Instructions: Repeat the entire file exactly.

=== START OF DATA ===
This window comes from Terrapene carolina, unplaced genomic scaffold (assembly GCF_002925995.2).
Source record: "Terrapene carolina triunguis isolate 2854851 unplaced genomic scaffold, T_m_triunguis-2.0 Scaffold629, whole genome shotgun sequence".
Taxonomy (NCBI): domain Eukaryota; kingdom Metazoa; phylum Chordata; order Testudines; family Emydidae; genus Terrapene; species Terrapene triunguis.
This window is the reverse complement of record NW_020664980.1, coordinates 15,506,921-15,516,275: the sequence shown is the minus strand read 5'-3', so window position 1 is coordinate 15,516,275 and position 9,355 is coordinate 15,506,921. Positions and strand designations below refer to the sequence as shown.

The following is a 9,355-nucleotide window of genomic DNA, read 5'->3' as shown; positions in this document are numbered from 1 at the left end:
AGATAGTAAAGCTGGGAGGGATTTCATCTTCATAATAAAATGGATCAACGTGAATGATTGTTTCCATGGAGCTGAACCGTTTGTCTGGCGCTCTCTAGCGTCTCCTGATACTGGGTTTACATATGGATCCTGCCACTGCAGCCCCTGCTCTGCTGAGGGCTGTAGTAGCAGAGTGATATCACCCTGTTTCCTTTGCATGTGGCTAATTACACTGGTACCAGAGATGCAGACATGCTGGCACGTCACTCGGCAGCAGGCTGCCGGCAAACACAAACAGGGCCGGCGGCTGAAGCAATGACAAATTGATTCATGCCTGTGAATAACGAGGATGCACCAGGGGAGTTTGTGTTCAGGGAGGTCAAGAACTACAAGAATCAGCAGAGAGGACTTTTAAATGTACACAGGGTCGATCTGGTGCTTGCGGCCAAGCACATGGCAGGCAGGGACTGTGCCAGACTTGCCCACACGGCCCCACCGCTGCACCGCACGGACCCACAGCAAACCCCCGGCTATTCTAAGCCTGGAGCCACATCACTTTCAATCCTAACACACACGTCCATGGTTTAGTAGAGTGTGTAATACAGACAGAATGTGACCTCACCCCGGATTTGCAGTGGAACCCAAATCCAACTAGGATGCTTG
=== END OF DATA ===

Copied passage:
This window comes from Terrapene carolina, unplaced genomic scaffold (assembly GCF_002925995.2).
Source record: "Terrapene carolina triunguis isolate 2854851 unplaced genomic scaffold, T_m_triunguis-2.0 Scaffold629, whole genome shotgun sequence".
Taxonomy (NCBI): domain Eukaryota; kingdom Metazoa; phylum Chordata; order Testudines; family Emydidae; genus Terrapene; species Terrapene triunguis.
This window is the reverse complement of record NW_020664980.1, coordinates 15,506,921-15,516,275: the sequence shown is the minus strand read 5'-3', so window position 1 is coordinate 15,516,275 and position 9,355 is coordinate 15,506,921. Positions and strand designations below refer to the sequence as shown.

The following is a 9,355-nucleotide window of genomic DNA, read 5'->3' as shown; positions in this document are numbered from 1 at the left end:
AGATAGTAAAGCTGGGAGGGATTTCATCTTCATAATAAAATGGATCAACGTGAATGATTGTTTCCATGGAGCTGAACCGTTTGTCTGGCGCTCTCTAGCGTCTCCTGATACTGGGTTTACATATGGATCCTGCCACTGCAGCCCCTGCTCTGCTGAGGGCTGTAGTAGCAGAGTGATATCACCCTGTTTCCTTTGCATGTGGCTAATTACACTGGTACCAGAGATGCAGACATGCTGGCACGTCACTCGGCAGCAGGCTGCCGGCAAACACAAACAGGGCCGGCGGCTGAAGCAATGACAAATTGATTCATGCCTGTGAATAACGAGGATGCACCAGGGGAGTTTGTGTTCAGGGAGGTCAAGAACTACAAGAATCAGCAGAGAGGACTTTTAAATGTACACAGGGTCGATCTGGTGCTTGCGGCCAAGCACATGGCAGGCAGGGACTGTGCCAGACTTGCCCACACGGCCCCACCGCTGCACCGCACGGACCCACAGCAAACCCCCGGCTATTCTAAGCCTGGAGCCACATCACTTTCAATCCTAACACACACGTCCATGGTTTAGTAGAGTGTGTAATACAGACAGAATGTGACCTCACCCCGGATTTGCAGTGGAACCCAAATCCAACTAGGATGCTTG